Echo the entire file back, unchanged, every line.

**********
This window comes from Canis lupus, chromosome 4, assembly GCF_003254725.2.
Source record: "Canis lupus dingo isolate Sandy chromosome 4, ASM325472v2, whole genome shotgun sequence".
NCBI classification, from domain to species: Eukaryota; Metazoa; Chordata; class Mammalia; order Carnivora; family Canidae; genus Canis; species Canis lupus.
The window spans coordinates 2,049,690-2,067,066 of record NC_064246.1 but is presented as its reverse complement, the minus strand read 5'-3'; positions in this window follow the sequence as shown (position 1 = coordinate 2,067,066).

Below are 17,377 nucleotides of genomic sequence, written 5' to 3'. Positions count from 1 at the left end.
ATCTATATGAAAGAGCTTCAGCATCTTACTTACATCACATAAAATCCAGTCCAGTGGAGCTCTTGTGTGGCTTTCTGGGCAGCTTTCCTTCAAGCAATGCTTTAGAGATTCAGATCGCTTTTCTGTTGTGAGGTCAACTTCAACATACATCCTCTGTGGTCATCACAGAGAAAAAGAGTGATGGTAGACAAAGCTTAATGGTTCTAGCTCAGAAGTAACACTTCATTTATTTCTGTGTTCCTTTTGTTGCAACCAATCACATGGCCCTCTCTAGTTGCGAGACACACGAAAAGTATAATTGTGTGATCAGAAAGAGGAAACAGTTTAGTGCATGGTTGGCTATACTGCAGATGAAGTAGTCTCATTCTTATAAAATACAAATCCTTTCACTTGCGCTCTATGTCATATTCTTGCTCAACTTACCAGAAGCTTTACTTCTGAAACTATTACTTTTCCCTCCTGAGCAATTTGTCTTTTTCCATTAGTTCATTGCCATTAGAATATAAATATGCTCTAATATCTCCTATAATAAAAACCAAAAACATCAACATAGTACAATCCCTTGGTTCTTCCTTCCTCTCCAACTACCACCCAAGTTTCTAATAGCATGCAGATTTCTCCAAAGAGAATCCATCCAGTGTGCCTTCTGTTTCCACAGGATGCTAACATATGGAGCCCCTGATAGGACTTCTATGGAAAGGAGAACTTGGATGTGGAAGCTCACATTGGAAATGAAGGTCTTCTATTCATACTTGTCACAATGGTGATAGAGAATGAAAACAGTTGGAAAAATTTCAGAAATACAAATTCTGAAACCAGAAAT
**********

This window comes from Canis lupus, chromosome 4, assembly GCF_003254725.2.
Source record: "Canis lupus dingo isolate Sandy chromosome 4, ASM325472v2, whole genome shotgun sequence".
NCBI classification, from domain to species: Eukaryota; Metazoa; Chordata; class Mammalia; order Carnivora; family Canidae; genus Canis; species Canis lupus.
The window spans coordinates 2,049,690-2,067,066 of record NC_064246.1 but is presented as its reverse complement, the minus strand read 5'-3'; positions in this window follow the sequence as shown (position 1 = coordinate 2,067,066).

Below are 17,377 nucleotides of genomic sequence, written 5' to 3'. Positions count from 1 at the left end.
ATCTATATGAAAGAGCTTCAGCATCTTACTTACATCACATAAAATCCAGTCCAGTGGAGCTCTTGTGTGGCTTTCTGGGCAGCTTTCCTTCAAGCAATGCTTTAGAGATTCAGATCGCTTTTCTGTTGTGAGGTCAACTTCAACATACATCCTCTGTGGTCATCACAGAGAAAAAGAGTGATGGTAGACAAAGCTTAATGGTTCTAGCTCAGAAGTAACACTTCATTTATTTCTGTGTTCCTTTTGTTGCAACCAATCACATGGCCCTCTCTAGTTGCGAGACACACGAAAAGTATAATTGTGTGATCAGAAAGAGGAAACAGTTTAGTGCATGGTTGGCTATACTGCAGATGAAGTAGTCTCATTCTTATAAAATACAAATCCTTTCACTTGCGCTCTATGTCATATTCTTGCTCAACTTACCAGAAGCTTTACTTCTGAAACTATTACTTTTCCCTCCTGAGCAATTTGTCTTTTTCCATTAGTTCATTGCCATTAGAATATAAATATGCTCTAATATCTCCTATAATAAAAACCAAAAACATCAACATAGTACAATCCCTTGGTTCTTCCTTCCTCTCCAACTACCACCCAAGTTTCTAATAGCATGCAGATTTCTCCAAAGAGAATCCATCCAGTGTGCCTTCTGTTTCCACAGGATGCTAACATATGGAGCCCCTGATAGGACTTCTATGGAAAGGAGAACTTGGATGTGGAAGCTCACATTGGAAATGAAGGTCTTCTATTCATACTTGTCACAATGGTGATAGAGAATGAAAACAGTTGGAAAAATTTCAGAAATACAAATTCTGAAACCAGAAAT